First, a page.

Farming with Nature - A Case Study of Successful Temperate Permaculture
Video: (37 minutes)
How an Austrian farmer simply observes nature and survives without depending on subsidies, chemical fertilisers or pesticides of any kind.
Sepp Holzer created an edible landscape at 1500 metres above sea level - one of the few perfectly working permaculture systems in Europe.
Between the pinetree monocultures of Austria he built a fishpond system with his own water power station, planted 9000 fruit trees of the most various kinds in connection with many other plants to support each other (plant families). Thirty different types of potatoes, many different grains, fruits, vegetables, herbs and wildflowers are growing just about everywhere - in the forest, on extremely steep hills, on rocky soil, on pathways, around ponds, as well as raised beds. All of this he grows without the use of any pesticides, herbicides or fertilizer. Holzer says: "I couldn't understand that still everybody at the agricultural schools told you these chemicals are useful. They drowned us in brochures of the chemical fertilizers with the latest information on how many kilos of which stuff you should get. But if you follow their instructions you only have trouble, your purse is empty, you have a lot of hard work to do, and you're destroying all this important life in your ground, and your own health with it. Sorry, but I really don't want to spoil my own land with this poison!"
Instead of using chemicals, he simply observes nature and finds out which plants support each other. In autumn he collects many seeds and stores them, and whenever he can, he throws this seed mixture on his ground. Along pathways, on new patches of terraces, anywhere. There is no square meter of ground with only one type of plant. All plants grow together and support each other. No plant or insect is unwanted. Diversity is a key word for Holzer, not only on the level of plants but also on the economic level. Holzer now has a lot of different sources of income. He sells all the products of his land; fruit trees, fruits, grains, vegetables, fish, and mushrooms, all guaranteed biological. Further, he sells seeds of many of these plants including very rare ones. Next to that, Holzer gives advice to farmers who want to change their farms into permaculture places or people who want to build up a permaculture garden. Sepp also gives guided tours over his own property to interested people, who have a growing interest in permaculture. He also gives seminars on old techniques such as grinding your own grains, making your own bread and butter etc. He also rents out his mountain huts for people who want to spend time in nature as a holiday. So it looks like Holzer will never be short of ideas, his economic success is an exception in the whole area.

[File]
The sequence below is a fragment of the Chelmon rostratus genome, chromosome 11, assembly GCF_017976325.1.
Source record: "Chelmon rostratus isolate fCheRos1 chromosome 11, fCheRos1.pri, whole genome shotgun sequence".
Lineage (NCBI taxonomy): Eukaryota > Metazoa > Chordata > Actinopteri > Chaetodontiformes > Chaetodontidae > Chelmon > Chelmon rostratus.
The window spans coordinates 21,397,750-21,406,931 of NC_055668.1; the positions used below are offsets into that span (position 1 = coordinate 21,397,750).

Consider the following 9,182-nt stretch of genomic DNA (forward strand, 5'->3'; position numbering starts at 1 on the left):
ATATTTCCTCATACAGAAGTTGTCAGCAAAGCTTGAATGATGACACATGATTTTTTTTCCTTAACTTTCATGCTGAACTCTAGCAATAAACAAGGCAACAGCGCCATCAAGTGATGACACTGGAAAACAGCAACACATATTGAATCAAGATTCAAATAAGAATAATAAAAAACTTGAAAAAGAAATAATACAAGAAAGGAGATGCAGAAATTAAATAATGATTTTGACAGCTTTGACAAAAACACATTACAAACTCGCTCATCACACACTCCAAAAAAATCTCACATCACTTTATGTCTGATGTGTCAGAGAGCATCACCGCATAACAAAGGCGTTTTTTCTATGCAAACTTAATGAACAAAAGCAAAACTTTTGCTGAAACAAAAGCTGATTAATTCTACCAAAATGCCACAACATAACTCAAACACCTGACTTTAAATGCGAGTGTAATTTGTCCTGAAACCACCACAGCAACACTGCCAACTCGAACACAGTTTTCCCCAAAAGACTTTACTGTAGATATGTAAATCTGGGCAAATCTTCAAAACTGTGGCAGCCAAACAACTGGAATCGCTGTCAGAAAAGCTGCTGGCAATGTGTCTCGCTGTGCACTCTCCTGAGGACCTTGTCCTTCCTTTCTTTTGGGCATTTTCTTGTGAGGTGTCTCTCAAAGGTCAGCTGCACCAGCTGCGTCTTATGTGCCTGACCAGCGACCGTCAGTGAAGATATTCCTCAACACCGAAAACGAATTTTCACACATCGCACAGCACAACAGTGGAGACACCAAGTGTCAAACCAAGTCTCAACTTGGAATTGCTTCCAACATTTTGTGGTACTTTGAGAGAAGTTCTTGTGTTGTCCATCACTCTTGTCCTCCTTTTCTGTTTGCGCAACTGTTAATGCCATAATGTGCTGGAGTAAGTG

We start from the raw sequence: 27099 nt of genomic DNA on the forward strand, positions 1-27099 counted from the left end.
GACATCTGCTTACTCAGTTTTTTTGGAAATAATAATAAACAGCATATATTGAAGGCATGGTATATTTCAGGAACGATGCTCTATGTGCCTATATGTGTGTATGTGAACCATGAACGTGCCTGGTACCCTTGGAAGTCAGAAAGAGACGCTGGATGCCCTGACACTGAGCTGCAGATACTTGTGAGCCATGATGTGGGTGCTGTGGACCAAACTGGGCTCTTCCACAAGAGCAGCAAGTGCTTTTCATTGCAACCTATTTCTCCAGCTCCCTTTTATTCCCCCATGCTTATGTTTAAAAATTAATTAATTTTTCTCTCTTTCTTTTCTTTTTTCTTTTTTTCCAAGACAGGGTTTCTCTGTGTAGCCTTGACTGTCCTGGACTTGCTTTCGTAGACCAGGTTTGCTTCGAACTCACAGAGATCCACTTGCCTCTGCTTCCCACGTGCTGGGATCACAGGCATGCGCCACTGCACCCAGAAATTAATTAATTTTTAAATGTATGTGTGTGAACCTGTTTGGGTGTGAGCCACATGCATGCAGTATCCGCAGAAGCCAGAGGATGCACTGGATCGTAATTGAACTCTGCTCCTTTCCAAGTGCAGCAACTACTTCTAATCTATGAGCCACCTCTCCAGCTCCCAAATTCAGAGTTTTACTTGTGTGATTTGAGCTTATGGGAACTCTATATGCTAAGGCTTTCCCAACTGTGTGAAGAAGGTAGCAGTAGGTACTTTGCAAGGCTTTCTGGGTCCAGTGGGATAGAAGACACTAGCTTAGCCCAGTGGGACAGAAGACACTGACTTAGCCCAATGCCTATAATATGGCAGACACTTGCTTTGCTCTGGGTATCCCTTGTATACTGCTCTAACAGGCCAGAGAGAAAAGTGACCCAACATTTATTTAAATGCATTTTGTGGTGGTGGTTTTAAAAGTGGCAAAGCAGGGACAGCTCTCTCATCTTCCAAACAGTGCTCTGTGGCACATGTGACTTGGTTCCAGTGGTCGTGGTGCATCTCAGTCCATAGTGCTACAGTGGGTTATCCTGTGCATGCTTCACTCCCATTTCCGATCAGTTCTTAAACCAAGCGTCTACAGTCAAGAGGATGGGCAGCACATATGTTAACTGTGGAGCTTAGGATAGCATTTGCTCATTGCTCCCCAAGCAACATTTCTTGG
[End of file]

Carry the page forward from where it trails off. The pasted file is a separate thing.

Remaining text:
Most farmers in Europe are completely dependent on subsidies. The EU supports farmers, especially in disadvantaged regions in order to keep the cultivation of the land alive. The price is high: 54.3 % of the EU expenses (=41 billion ECU) are flowing into agriculture! 1997 it was 80 billion DM (even though the farmers are only 4.4 % of the working population).
Sepp Holzer: "I find it painful to watch all these farmers going broke and selling their land for next to nothing, mostly to rich academic people who know even less what to do with the land. If these farmers only knew what they could do with their land! Nature has so much to offer, so many possibilities!"